IMPORTANT: CFDs are not available in the USA due to local regulation, and regulated brokers do not accept US citizens or US residents as clients.

Where Can I Trade Cattle?

Interested in trading commodities like cattle? Start your research with reviews of these regulated brokers available in that offer stocks, livestock ETFs, options or other ways to access cattle markets.

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CFDs are complex instruments and come with a high risk of losing money rapidly due to leverage. Between 74%-89% of retail investor accounts lose money when trading CFDs. You should consider whether you can afford to take the high risk of losing your money.

Reasons to Trade Feeder Cattle Instruments

Buying feeder cattle can be a great addition to a trading portfolio for the following reasons:

  1. Bet on Global Growth
  2. Inflation Hedge
  3. Portfolio Diversification

Important: This is not investment advice. We present a number of common arguments for and against investing in this commodity. Please seek professional advice before making investment decisions.

Bet on Global Growth

Growth in the global economy might be the best reason to trade feeder cattle instruments.

As emerging economies expand, their appetite for animal proteins including beef is likely to continue to increase.

After the United States, China and Brazil now consume the second and third most beef globally. South Korea and Russia comprise two of the top five global importers of beef.

Buying feeder cattle is a bet on continued solid growth from emerging market countries.

Inflation Hedge

Trading feeder cattle is a way to hedge against the loss of purchasing power from inflation. Livestock is certain to become more expensive if the world economy starts to overheat.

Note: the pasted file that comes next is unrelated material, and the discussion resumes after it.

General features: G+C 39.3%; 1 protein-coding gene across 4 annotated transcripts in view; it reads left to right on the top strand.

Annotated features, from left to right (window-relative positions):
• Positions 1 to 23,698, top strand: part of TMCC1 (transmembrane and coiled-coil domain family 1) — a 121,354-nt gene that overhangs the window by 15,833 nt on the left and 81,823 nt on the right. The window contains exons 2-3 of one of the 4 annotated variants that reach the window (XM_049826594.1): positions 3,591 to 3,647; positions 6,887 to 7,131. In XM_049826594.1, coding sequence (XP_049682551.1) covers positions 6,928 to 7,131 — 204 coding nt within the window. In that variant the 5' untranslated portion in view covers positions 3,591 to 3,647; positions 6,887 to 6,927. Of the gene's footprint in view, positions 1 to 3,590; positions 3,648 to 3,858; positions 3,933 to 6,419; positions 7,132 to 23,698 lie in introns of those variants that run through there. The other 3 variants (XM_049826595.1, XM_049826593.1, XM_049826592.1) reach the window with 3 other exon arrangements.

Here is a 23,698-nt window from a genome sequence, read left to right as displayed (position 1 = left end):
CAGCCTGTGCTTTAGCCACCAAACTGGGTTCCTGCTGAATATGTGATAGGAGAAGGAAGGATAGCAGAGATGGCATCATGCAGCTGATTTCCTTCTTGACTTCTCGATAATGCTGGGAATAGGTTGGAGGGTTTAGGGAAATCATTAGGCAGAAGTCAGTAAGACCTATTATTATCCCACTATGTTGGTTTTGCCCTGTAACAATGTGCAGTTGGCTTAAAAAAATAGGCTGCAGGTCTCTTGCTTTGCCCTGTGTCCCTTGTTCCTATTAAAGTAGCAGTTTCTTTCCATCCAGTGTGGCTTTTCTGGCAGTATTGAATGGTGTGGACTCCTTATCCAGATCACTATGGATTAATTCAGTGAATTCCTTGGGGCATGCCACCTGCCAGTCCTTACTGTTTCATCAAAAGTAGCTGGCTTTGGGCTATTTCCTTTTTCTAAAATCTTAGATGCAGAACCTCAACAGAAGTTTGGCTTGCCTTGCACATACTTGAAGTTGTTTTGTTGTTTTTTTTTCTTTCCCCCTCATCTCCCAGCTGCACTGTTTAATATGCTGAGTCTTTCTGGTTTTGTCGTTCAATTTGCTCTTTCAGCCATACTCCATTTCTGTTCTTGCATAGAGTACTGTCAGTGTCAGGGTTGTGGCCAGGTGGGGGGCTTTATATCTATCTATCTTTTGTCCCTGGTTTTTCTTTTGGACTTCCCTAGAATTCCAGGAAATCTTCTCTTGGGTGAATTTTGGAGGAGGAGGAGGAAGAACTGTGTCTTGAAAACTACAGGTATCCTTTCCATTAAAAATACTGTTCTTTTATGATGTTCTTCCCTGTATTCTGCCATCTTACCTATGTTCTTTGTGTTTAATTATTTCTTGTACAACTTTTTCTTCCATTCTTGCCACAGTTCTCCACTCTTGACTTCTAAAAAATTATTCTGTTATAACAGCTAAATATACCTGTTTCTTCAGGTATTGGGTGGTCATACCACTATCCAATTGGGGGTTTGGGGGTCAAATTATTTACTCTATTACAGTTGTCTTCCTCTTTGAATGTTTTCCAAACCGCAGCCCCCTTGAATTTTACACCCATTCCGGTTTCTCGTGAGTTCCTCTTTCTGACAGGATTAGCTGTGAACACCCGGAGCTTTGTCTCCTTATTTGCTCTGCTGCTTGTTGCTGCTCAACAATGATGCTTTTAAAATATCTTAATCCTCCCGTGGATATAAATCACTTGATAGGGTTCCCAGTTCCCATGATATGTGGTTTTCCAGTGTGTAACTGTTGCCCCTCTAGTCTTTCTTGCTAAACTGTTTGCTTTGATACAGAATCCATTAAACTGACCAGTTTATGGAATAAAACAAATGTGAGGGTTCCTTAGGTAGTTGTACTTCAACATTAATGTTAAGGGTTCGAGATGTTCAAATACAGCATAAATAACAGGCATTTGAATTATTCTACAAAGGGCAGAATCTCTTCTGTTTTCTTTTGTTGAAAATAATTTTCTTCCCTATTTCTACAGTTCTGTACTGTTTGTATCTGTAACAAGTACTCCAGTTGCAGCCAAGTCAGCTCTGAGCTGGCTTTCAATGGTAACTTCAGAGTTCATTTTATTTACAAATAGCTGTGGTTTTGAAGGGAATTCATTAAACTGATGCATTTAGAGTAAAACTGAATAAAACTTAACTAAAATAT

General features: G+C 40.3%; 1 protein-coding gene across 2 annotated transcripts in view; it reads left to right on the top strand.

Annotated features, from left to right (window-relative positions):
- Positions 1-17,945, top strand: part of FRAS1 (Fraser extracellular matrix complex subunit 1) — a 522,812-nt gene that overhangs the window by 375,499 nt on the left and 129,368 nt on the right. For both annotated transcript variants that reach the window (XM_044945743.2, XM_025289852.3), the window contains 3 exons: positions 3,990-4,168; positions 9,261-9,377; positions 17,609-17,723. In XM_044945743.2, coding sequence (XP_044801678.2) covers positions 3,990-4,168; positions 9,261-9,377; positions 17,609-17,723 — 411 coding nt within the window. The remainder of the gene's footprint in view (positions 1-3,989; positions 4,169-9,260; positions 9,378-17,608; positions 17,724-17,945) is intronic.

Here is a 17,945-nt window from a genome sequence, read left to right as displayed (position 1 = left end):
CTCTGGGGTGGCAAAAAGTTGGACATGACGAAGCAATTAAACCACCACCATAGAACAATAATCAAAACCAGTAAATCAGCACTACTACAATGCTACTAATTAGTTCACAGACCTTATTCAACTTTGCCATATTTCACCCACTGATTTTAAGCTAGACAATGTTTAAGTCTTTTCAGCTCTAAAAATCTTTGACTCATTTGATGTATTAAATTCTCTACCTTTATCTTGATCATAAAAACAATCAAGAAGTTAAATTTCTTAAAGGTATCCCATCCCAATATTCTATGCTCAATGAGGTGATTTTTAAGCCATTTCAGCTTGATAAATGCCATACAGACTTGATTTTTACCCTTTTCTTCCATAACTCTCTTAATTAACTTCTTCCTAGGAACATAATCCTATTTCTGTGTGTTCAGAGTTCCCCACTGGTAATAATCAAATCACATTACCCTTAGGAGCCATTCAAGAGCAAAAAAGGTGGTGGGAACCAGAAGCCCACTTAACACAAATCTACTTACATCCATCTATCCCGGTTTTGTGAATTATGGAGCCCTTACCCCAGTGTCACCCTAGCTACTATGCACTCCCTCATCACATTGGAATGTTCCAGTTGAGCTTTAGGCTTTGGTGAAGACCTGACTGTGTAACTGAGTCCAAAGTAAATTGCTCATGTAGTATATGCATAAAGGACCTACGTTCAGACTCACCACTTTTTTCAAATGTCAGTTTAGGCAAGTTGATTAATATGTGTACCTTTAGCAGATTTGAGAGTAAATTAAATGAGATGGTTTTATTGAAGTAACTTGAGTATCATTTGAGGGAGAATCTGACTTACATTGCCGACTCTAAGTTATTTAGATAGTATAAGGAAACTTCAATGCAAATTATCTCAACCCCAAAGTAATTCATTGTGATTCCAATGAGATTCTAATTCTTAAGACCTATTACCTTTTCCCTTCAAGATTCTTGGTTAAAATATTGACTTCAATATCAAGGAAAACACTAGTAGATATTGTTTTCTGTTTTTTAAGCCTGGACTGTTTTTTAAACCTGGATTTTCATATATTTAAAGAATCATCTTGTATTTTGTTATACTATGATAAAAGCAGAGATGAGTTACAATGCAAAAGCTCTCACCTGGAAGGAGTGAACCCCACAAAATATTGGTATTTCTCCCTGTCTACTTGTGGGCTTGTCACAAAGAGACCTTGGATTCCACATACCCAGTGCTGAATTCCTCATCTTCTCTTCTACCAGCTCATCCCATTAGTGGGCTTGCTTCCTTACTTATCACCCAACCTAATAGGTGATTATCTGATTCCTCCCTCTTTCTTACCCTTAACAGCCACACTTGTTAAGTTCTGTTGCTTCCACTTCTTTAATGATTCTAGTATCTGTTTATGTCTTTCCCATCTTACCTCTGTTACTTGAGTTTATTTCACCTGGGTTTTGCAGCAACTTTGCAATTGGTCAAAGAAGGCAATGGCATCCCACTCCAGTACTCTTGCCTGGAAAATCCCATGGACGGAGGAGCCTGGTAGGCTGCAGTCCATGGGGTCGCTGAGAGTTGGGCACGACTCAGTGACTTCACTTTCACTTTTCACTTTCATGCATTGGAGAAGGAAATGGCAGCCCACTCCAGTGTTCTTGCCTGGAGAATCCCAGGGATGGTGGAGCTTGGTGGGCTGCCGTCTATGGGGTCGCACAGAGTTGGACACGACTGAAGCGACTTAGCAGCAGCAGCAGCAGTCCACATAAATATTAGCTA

Easy money policies from the Federal Reserve and other central banks have kept global interest rates low and created speculation in many different asset classes.

At some point this speculation could show up in food markets such as feeder cattle, particularly if there is a global food shortage. A weak dollar, in particular, could signal inflation and higher feeder cattle prices.

Portfolio diversification

Trading feeder cattle might be a way to diversify a portion of a portfolio out of stocks and bonds and into commodities.

Risks Of Betting On Feeder Cattle Prices

Traders should also consider these risks of trading feeder cattle:

  1. An emerging market slowdown could seriously limit demand for beef
  2. Trends toward healthier living are creating negative perceptions about beef consumption
  3. Beef production is heavily energy-intensive. Environmental concerns and the green energy movement have created negative publicity for the beef industry

Further Reading

If you’d like to find out more about how feeder cattle are produced and what role they play in the global economy, see our in-depth look at Feeder Cattle as a Commodity.

Learn more about other Agricultural Commodities and see other anima-related commodity guides on:

  • Live Cattle: How Does Cattle Trade Impact The Global Economy?
  • Lean Hogs: What Are Lean Hogs Primarily Used For?
  • Pork Belly: Is Pork Belly A Valuable Commodity?

Also see our guides on stock, CFD, and commodity brokers to learn which online trading brokerages are available in .

Plus500 is not available in the US

Legitimate CFD brokers, like Plus500, cannot accept US clients by law